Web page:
# Intersection

## Origin

Latin *intersectiōn-em* (Vitruvius), n. of action from *intersecāre*

## Definitions

- 1: The action or fact of intersecting or crossing
- 2:a. The place where two things intersect or cross, spec.cross-road

- b. Geometry, the point (or line) of intersection; the point common to two lines or a line and a surface (or the line common to two surfaces) which intersect.

- 3:a. Logic. The relation of two classes that intersect, i.e. each of which partly includes and partly excludes the other.

- b. Logic and Mathematics. The set which comprises all the elements common to two or more given sets, and no others; also, the operation of forming such a set.

## Description

In mathematics, the intersection (denoted as ∩) of two sets A and B is the set that contains all elements of A that also belong to B (or equivalently, all elements of B that also belong to A), but no other elements.

The intersection of A and B is written "A ∩ B". Formally:

- x ∈ A ∩ B if and only if
- x ∈ A and
- x ∈ B.

- For example:

The intersection of the sets {1, 2, 3} and {2, 3, 4} is {2, 3}.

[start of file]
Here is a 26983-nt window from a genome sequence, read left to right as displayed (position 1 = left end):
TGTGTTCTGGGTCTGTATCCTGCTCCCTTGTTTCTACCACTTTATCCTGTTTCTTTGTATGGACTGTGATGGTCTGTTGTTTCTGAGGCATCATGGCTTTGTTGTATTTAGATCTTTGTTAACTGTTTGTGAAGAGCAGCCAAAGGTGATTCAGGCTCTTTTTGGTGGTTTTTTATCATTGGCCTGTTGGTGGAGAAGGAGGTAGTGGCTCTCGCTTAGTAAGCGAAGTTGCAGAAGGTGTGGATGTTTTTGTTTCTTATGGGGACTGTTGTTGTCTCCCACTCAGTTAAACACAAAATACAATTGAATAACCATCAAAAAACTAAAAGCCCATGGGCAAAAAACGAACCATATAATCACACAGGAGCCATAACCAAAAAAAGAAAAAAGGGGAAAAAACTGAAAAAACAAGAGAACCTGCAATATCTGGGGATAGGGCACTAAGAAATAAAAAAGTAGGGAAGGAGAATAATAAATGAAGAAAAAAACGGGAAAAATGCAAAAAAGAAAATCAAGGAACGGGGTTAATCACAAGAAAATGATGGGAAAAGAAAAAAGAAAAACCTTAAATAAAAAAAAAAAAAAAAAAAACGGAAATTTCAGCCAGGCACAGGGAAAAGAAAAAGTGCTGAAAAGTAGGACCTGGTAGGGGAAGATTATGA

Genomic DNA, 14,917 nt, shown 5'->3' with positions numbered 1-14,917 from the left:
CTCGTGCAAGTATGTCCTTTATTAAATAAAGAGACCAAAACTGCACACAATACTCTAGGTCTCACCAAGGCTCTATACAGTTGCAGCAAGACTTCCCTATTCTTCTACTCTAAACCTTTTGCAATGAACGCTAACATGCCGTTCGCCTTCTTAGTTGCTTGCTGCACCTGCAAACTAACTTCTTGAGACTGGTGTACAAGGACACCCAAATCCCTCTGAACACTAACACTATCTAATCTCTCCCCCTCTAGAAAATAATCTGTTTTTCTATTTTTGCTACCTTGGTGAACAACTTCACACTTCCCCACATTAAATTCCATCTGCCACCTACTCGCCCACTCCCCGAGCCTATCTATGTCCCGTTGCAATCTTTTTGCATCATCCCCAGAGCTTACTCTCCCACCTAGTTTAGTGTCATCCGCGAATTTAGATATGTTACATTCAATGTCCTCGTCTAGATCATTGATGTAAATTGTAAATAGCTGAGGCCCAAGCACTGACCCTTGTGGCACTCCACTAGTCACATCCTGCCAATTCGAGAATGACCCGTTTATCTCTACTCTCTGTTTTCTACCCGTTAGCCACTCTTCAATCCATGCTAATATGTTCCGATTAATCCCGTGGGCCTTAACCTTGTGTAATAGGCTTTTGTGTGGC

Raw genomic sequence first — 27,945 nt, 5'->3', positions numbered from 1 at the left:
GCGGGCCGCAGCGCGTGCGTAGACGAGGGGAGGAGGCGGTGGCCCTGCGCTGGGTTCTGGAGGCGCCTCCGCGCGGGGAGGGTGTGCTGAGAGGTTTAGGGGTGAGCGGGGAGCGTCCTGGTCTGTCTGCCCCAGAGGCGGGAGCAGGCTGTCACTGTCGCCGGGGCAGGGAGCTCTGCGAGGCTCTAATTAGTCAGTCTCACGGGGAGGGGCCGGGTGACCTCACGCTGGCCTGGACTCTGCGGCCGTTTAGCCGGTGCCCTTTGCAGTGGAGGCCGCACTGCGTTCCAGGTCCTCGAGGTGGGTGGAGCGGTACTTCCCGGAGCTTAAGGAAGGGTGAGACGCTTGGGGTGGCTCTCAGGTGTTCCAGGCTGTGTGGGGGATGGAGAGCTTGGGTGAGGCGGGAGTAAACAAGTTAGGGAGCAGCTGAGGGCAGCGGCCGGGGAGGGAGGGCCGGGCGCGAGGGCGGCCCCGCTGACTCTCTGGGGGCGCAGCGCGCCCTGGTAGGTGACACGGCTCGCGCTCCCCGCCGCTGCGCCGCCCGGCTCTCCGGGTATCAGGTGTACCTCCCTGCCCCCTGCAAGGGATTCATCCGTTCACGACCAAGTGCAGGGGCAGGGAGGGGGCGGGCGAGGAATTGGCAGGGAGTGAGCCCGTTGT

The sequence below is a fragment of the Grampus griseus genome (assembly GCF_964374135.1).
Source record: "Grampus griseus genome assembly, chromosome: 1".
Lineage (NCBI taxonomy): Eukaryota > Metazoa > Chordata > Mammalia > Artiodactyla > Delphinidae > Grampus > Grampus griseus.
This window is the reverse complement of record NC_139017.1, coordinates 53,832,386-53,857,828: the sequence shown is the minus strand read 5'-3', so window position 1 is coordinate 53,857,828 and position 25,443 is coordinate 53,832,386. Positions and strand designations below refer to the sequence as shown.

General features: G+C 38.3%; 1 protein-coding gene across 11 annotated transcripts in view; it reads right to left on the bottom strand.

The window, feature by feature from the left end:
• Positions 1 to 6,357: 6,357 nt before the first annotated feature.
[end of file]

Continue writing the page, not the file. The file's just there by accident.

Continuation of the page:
The number 9 is not in the intersection of the set of prime numbers {2, 3, 5, 7, 11, …} and the set of odd numbers {1, 3, 5, 7, 9, 11, …}.

If the intersection of two sets A and B is empty, that is they have no elements in common, then they are said to be disjoint, denoted: A ∩ B = ∅. For example the sets {1, 2} and {3, 4} are disjoint, written {1, 2} ∩ {3, 4} = ∅.

More generally, one can take the intersection of several sets at once. The intersection of A, B, C, and D, for example, is A ∩ B ∩ C ∩ D = A ∩ (B ∩ (C ∩ D)). Intersection is an associative operation; thus, A ∩ (B ∩ C) = (A ∩ B) ∩ C.

If the sets A and B are closed under complement then the intersection of A and B may be written as the complement of the union of their complements, derived easily from De Morgan's laws: A ∩ B = (Ac ∪ Bc)c[1]